DALLAS - Collapsing deals are pointing to a tired M&A bull market. Tribune Media and Rite Aid have both terminated plans to sell themselves after shareholders and regulators objected. Perceived double-dealing played a role. But crummy transactions falling apart is to be expected from a late-stage of a merger cycle that has run its course.
Watchdogs wanted Tribune’s wannabe owner Sinclair Broadcast to sell some stations to win approval for the acquisition, which was unveiled 15 months ago. Sinclair agreed, but the way its executives structured these side deals prompted the Federal Communications Commission last month to question whether they were “shams.” Tribune not only walked away, it also filed a lawsuit accusing Sinclair of breach of contract and is seeking $1 billion in damages.
Meantime, Rite Aid shareholders, led by hedge fund Highfields Capital with a 4.4 percent stake, forced the pharmacy chain and Cerberus Capital-owned grocery store Albertsons to terminate their tie-up. The investors didn’t like the way the Rite Aid Chief Executive John Standley had inked a lucrative arrangement for himself. The deal included payouts for other insiders, too, and installed Standley as boss once the takeover by grocery store Albertsons was complete. With shareholder support looking unlikely, the two putative partners agreed to nix the deal on the eve of Thursday’s vote.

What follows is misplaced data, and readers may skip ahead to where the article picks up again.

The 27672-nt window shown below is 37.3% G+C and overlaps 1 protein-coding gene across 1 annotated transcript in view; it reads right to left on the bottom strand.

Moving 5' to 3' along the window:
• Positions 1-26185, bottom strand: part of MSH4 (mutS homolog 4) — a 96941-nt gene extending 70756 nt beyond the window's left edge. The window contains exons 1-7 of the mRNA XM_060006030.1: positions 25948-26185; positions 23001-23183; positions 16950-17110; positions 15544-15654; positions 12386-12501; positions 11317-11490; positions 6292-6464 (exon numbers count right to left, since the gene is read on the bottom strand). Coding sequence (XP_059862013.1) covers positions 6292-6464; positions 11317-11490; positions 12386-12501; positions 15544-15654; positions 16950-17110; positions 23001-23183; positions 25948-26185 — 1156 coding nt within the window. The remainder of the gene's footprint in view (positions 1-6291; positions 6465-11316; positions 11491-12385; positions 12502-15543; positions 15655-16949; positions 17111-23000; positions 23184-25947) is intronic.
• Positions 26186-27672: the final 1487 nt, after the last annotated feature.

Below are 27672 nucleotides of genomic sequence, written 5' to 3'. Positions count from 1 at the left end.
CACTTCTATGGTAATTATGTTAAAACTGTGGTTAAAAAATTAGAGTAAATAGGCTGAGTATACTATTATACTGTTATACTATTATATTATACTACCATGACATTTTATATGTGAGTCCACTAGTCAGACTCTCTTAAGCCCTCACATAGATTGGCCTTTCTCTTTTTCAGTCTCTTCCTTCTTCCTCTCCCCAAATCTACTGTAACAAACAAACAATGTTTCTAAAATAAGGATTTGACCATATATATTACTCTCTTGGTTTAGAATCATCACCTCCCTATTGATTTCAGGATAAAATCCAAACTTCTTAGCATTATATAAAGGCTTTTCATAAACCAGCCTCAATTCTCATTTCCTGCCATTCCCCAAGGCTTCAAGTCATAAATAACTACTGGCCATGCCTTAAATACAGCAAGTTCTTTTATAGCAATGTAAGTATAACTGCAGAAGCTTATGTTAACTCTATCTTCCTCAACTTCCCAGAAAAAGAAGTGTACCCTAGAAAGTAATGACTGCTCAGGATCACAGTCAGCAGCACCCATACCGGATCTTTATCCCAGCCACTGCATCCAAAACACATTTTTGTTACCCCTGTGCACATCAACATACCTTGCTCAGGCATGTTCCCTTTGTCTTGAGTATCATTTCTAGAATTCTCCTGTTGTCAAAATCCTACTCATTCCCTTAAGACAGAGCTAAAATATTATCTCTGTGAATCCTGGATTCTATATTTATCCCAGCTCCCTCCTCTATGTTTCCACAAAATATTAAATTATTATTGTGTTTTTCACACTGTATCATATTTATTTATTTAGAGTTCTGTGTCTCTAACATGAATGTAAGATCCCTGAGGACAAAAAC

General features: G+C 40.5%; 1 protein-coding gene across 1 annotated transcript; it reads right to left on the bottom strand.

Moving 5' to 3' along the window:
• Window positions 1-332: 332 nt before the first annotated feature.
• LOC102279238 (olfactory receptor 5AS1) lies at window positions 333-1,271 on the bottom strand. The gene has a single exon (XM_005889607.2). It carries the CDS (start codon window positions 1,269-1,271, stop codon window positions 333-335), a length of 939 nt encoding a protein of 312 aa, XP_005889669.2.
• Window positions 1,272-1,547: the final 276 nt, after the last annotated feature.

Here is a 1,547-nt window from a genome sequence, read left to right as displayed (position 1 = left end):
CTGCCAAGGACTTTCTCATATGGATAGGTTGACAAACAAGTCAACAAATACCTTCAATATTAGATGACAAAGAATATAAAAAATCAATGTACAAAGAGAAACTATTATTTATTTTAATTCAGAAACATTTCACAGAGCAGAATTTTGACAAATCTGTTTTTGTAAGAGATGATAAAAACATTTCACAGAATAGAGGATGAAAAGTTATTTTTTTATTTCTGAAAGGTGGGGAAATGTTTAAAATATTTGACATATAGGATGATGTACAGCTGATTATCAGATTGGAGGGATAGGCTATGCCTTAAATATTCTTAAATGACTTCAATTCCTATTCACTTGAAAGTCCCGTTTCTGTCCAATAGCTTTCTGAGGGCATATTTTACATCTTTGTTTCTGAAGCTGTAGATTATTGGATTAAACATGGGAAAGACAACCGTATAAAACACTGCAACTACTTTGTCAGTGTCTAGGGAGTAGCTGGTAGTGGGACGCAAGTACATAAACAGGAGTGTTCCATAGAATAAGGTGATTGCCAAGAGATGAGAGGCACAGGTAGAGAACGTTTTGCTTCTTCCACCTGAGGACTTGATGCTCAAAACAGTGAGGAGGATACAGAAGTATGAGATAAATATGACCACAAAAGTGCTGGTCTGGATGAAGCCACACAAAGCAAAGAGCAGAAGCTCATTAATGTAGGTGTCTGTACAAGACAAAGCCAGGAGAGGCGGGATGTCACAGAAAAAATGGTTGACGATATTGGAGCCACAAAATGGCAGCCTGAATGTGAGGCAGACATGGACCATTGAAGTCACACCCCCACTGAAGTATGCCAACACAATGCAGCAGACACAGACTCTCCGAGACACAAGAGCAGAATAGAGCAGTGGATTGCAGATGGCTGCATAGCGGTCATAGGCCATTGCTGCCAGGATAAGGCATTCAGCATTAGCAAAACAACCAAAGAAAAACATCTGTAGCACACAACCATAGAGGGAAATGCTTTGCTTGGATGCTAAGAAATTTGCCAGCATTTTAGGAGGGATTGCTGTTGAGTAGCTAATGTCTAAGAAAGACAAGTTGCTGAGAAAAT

Other examples of dealmaking overkill have been popping up. Elon Musk wants to take money-losing Tesla private in what would be the largest buyout on record, by far, at more than $80 billion. Cigna in March offered too big a premium to ink a $52 billion deal for Express Scripts, prompting activist investor Carl Icahn to lobby against the merger. And bank deals, like Fifth Third’s $4.7 billion offer in May for MB Financial, are falling foul of shareholders, in part for taking too long to earn back the dilution to book value.
Companies and their bankers have been cranking out a frenzy of transactions overall: Announced deal volume globally in the first six months of the year hit $2.5 trillion, a 60 percent increase on the same period last year, according to Thomson Reuters. It’s clear that some are getting carried away by the hype. But it’s a good sign that some shareholders and watchdogs, at least, are keeping their feet firmly on the ground.
(Editing by Antony Currie and Amanda Gomez)
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